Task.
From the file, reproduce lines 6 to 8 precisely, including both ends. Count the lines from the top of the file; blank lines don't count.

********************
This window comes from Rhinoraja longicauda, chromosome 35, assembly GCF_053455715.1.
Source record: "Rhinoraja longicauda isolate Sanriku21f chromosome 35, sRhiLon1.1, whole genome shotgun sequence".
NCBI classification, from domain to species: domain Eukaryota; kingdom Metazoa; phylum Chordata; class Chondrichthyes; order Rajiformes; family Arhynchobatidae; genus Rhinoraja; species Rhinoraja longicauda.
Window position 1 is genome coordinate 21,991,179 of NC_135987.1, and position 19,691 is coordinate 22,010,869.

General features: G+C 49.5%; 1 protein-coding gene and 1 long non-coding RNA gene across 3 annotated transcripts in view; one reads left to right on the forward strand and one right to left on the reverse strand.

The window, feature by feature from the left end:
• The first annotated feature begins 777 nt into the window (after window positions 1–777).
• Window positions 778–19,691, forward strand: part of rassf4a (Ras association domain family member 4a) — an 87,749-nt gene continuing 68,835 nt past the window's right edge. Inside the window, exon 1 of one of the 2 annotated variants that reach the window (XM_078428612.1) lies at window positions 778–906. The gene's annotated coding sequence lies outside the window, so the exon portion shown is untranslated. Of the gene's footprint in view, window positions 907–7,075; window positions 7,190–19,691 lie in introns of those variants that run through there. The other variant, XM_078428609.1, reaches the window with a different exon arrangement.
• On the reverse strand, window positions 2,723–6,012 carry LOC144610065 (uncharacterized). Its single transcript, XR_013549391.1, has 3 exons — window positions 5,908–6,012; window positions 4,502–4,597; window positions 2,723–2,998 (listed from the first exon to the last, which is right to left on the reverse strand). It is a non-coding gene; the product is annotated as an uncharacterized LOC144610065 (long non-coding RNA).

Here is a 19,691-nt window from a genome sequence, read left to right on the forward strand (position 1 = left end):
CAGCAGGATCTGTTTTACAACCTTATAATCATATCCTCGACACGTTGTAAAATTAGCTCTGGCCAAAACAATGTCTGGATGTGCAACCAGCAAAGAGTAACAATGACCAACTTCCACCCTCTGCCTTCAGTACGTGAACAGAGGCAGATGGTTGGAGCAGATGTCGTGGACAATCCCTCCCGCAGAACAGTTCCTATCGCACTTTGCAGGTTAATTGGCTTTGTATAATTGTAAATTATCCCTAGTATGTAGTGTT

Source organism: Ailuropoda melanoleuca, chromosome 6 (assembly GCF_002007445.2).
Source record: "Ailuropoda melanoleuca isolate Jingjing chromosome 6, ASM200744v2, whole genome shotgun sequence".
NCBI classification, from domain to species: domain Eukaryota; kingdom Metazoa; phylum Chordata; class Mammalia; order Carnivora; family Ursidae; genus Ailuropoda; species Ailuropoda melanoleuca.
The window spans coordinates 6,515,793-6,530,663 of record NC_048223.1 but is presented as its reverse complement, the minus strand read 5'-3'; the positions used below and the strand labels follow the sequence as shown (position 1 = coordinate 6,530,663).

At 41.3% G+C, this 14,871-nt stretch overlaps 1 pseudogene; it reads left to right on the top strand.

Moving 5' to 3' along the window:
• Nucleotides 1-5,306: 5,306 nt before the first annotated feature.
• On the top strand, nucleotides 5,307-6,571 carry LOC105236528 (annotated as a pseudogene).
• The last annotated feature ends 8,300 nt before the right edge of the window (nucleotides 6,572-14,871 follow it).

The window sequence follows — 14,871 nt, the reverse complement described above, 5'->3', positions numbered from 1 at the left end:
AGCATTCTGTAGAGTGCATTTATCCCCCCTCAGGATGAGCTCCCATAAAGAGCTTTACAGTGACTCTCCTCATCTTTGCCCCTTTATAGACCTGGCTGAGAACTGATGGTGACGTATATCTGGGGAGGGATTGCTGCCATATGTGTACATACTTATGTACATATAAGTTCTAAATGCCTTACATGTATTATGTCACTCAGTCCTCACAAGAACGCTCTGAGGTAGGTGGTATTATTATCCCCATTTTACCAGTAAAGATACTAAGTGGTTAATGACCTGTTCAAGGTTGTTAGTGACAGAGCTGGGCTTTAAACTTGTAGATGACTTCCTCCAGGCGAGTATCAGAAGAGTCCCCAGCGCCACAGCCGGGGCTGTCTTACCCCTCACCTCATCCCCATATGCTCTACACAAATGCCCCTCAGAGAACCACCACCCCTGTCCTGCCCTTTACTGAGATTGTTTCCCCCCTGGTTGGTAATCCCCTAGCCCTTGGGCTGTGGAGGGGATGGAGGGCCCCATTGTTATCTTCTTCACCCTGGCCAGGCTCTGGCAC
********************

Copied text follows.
The window, feature by feature from the left end:
• The first annotated feature begins 777 nt into the window (after window positions 1–777).
• Window positions 778–19,691, forward strand: part of rassf4a (Ras association domain family member 4a) — an 87,749-nt gene continuing 68,835 nt past the window's right edge. Inside the window, exon 1 of one of the 2 annotated variants that reach the window (XM_078428612.1) lies at window positions 778–906. The gene's annotated coding sequence lies outside the window, so the exon portion shown is untranslated. Of the gene's footprint in view, window positions 907–7,075; window positions 7,190–19,691 lie in introns of those variants that run through there. The other variant, XM_078428609.1, reaches the window with a different exon arrangement.